In the past few weeks, two events converged that caused me to reflect on the importance of being a self-directed learner in today’s fast-paced, complex world.
First, we launched a program for one of our clients in the health insurance industry. The program’s goal is to develop people who work with “providers,” such as doctors, clinics, hospitals and more, to define a new and very different relationship between the insurer and the healthcare provider. This role is critical, because the provider world is completely disrupted.
The relationship between insurers (payors) and providers used to be “fee for service” in which, for each service a provider performed, the payor paid a fixed amount. For example, an X-ray of an ankle would generate a defined reimbursement to the provider. There was a problem, however; there wasn’t much of a relationship between the provider’s service and improved health. As a result, payors started to change the way they worked to “fee for value,” meaning the provider gets paid if they improve someone’s health.
Value is incredibly difficult to define in the health care industry and “pay for value” often results in less money for the provider. Not surprisingly, providers are resisting the change and generating astounding numbers of new business models such as “cash only” in which the providers don’t accept any insurance, “concierge” models in which patients pay the provider a fee to ensure access – a fee that is not insured and many other variations.
For our client, the previously mentioned health insurance company, to be successful, it must find new ways to partner with providers to generate mutual benefit. It’s difficult to transition from a simple contractual relationship to a sophisticated mutually beneficial alliance.
A standard part of our launch program—about two hours into the launch—is a section where we talk about the learning experience.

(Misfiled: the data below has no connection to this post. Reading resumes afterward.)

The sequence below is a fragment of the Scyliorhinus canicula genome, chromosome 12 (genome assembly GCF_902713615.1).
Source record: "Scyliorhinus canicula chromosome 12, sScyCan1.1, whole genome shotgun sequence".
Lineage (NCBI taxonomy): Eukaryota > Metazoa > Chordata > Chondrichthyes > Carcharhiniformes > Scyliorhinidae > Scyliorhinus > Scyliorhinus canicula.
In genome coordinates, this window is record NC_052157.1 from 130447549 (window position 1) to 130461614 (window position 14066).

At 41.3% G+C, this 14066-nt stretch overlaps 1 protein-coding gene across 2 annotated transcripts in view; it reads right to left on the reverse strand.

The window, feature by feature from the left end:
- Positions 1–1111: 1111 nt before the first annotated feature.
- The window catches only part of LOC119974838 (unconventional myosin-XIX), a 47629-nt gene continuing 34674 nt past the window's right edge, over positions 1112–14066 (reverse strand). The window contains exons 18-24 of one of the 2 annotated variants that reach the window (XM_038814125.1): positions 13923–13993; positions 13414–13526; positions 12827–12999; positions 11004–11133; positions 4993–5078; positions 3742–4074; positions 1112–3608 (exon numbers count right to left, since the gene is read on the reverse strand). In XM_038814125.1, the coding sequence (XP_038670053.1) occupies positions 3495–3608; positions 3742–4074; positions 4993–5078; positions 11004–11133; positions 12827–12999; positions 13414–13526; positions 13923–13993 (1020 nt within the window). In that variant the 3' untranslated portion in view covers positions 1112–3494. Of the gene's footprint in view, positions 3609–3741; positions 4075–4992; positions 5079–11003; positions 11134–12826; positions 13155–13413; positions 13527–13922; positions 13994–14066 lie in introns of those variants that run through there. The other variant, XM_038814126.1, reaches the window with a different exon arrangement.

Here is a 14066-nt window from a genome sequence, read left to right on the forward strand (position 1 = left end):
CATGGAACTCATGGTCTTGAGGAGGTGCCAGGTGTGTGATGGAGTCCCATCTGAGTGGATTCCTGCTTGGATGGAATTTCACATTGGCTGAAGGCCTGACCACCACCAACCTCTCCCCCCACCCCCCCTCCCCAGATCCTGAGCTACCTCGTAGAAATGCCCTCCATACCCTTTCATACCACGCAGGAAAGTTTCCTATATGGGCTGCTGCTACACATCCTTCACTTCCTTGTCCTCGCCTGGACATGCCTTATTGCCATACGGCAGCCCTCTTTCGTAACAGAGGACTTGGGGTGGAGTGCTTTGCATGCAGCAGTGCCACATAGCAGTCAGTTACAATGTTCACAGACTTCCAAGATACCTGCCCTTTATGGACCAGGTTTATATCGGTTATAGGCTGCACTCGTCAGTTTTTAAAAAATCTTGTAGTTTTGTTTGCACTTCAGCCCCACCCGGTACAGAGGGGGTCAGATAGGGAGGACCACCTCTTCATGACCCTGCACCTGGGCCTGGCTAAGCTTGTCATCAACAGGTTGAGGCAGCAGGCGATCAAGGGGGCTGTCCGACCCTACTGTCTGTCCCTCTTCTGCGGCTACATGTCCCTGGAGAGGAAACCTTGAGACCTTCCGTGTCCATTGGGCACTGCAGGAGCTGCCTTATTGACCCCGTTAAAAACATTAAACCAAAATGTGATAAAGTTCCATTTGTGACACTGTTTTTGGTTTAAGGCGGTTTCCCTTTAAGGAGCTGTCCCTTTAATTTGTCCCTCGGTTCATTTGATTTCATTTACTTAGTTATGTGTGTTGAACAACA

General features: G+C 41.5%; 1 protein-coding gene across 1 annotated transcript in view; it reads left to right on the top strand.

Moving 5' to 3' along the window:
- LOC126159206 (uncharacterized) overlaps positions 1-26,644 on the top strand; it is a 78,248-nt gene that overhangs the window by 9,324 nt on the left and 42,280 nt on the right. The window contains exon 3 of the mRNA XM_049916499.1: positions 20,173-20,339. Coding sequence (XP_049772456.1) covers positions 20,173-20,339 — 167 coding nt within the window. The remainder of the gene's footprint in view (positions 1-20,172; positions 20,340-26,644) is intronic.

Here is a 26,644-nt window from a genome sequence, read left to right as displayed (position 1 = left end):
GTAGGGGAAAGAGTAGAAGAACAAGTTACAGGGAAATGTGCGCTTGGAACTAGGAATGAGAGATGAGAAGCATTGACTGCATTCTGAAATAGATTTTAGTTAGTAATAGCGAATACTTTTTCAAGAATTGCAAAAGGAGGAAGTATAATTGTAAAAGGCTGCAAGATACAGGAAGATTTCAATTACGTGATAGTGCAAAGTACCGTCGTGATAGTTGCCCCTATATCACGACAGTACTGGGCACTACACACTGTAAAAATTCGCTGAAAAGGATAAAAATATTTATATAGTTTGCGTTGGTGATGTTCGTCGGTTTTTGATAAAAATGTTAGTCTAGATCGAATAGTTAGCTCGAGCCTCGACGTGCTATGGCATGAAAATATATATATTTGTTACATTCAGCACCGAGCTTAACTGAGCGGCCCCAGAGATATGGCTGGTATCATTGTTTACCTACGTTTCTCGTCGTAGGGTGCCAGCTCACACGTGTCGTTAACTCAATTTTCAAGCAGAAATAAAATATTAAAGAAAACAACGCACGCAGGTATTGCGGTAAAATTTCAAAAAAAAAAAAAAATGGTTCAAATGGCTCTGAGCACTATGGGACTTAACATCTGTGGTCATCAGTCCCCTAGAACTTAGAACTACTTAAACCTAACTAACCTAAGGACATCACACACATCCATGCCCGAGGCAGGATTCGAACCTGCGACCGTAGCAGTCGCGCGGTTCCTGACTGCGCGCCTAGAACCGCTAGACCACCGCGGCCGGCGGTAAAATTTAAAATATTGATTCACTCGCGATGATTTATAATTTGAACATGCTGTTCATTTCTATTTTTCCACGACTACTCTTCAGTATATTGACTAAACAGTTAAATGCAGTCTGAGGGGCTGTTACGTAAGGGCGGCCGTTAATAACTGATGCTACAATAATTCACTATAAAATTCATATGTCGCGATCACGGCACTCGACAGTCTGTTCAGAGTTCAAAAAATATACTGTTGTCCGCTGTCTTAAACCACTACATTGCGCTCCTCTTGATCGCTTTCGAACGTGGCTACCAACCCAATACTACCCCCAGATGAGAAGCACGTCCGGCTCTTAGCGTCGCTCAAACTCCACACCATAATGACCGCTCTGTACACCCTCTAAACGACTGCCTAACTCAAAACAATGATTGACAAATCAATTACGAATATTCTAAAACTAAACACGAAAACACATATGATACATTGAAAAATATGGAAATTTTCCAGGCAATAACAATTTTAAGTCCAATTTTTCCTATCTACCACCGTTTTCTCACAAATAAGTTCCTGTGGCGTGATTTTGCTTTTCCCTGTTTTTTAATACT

Since the Cerebyte learning experience is substantially different from almost all of the health insurance company’s previous learning experiences, the participants were a little baffled as to what was going on from a learning perspective.
In the program, we asked a series of questions:
Who is teaching the program? The participants’ answer: They are teaching each other, not listening passively to an authority figure.
Why is this a better way to learn? The participants’ answer: They know the realities better and can share much greater depth of experience and resources.
What is the role of the best practices? The participants’ answer: To focus attention on the issues that really matter.
What is the role of the coach? The participants’ answer: To guide us to go into greater depth to understand what we learned and how to apply it.
What is the role of the learning platform? The participants’ answer: To provide, with structure, a simple means of sharing our work with our team and an archive so we can go back and see trends.
Why are we talking about the learning process?
This last question is the payoff and it drew a blank stare from the group (it always gets this response).
Eventually, the team got into a discussion of how they need to be good learners to keep up with the pace of change in the health insurance world. I emphasized this concept by telling them that a fundamental aspect of long-term success is being able to learn about learning so their own learning can be vastly more efficient and effective. I also told them that learning about learning, making them self-aware, self-directed learners, is a fundamental part of the Cerebyte program. People always really like this idea, which brings us to the second element of this blog.
An article, A Stanford researcher’s 15-minute study hack lifts B+ students into the As, is about how “meta-cognition,” which is learning about learning, improved student performance. Meta-cognition is the academic word for self-awareness of the learning process. This article shows that if you teach students to be self-aware learners, it produces strongly positive improvements in performance.
I was aware of meta-cognition years ago when I was at Stanford, but hadn’t really processed that we were doing meta-cognition as a core element in our Cerebyte programs. We always talked about helping people become more self-aware and self-directed learners and it worked well. Now there is specific evidence that meta-cognition is a powerful and effective means of improving performance.
Is your organization teaching meta-cognition?